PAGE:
Dolby's system encodes 3D data on a Blu-ray disc that can be played in any Blu-ray player on any 3D-ready TV, such as RPTVs from Mitsubishi and Samsung as well as LCDs and plasmas that are not yet available in the US. However, a Dolby 3D disc cannot be displayed on a conventional TV without seeing a double image.

The other major 3D technology at the show was from TDVision, whose system requires a special decoder in the player to show 3D on any 3D-ready display. On the other hand, if you put a TDV-encoded disc in a conventional player, you will see a normal Blu-ray image on a conventional HDTV, making this system completely backward-compatible with legacy players and displays.

Panasonic's "3D HD" initiative is based on the basic concepts embodied by the TDV system. The goal of this initiative is to work with movie studios and hardware manufacturers to define a standard for 3D content production, mastering, and display that maintains full 1920x1080 resolution for each eye. This requires that the video signal be sent from the player to the display at 120Hz, so each eye gets 60Hz at full resolution.

Another way to achieve full resolution for each eye is to stack two projectors, as Sony did in its main theater with two 4K models, one for the right eye and the other for the left. Using passive glasses, the result was excellent, especially since the program was captured and displayed at full 4K resolution. Of course, this is the most expensive approach, but it works very well. In any event, I think that 3D is at least several years away from widespread adoption.

It seems that 120Hz is no longer good enough for LCD refresh rates—many companies were demonstrating LCD TVs with a refresh rate of 240Hz. Well, actually, some companies, such as Samsung and Sony, were showing LCDs with a real refresh rate of 240Hz, interpolating twice as many frames between actual frames in the video signal as 120Hz sets. Others, such as LG and Toshiba, were flashing the backlight behind 120Hz panels to create a "pseudo" 240Hz display. In all the 60/120/240Hz side-by-side demos I saw—including both types—the 240Hz versions were definitely sharper.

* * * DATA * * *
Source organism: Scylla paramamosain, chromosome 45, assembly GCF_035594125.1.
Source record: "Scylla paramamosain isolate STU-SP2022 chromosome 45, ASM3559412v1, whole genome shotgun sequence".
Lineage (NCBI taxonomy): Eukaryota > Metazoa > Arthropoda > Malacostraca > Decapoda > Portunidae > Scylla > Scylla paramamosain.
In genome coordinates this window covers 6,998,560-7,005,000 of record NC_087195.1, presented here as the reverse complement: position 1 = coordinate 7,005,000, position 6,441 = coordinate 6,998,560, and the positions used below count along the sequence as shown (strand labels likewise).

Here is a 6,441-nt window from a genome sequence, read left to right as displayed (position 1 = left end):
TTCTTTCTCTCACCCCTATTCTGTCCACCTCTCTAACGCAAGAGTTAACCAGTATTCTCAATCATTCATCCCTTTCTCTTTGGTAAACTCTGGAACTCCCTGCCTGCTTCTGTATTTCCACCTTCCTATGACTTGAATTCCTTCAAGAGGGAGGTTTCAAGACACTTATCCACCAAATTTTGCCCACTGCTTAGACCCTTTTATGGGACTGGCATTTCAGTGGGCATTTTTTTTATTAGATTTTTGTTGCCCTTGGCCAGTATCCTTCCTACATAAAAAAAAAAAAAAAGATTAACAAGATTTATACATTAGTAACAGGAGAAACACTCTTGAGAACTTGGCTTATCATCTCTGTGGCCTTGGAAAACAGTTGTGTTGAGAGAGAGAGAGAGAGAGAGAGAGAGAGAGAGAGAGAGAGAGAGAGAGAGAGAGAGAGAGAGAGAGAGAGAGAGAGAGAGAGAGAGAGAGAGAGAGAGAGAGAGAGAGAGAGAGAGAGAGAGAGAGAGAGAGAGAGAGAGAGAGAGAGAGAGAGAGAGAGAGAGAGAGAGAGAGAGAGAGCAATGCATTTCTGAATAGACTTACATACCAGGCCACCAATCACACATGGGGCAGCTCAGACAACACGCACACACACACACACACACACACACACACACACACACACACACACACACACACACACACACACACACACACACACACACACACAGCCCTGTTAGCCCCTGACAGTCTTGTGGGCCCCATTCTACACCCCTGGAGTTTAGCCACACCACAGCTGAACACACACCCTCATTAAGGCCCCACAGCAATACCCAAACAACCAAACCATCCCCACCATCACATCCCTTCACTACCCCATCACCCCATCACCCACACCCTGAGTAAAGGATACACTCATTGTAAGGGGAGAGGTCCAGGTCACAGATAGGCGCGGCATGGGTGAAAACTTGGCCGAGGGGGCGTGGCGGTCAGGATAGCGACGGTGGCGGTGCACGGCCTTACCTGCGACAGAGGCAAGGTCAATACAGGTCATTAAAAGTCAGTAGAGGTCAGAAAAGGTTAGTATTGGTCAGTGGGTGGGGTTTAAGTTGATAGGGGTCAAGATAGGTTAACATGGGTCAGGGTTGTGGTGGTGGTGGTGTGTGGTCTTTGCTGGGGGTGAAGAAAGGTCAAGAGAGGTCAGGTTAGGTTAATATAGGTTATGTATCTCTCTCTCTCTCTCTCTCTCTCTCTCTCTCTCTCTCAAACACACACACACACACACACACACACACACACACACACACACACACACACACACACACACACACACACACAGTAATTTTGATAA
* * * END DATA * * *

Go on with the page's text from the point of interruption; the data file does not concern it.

Other trends included online content delivery. In particular, one of the big buzzwords at this year's show was "widgets," applets that are included in a TV's firmware and provide access to different content providers such as YouTube, CinemaNow, Yahoo!, and various news, weather, and business RSS feeds. This was Kim Wilson's beat at the show, so I'll let her tell you more about it in her wrap-up report.

Finally, it was crystal clear that all exhibitors were very concerned about being "green." This included reducing the carbon footprint of the manufacturing process, using fewer toxic substances in products, reducing those products' power consumption, and providing more and more ways to recycle unwanted gear. I applaud all these efforts as humanity faces an increasingly uncertain future with respect to the weather, pollution, and our health.

So there you have it—another CES come and gone. Thanks for following along in our blogs, and keep checking UAV for reviews of some of the products we saw. 2009 should be an interesting year!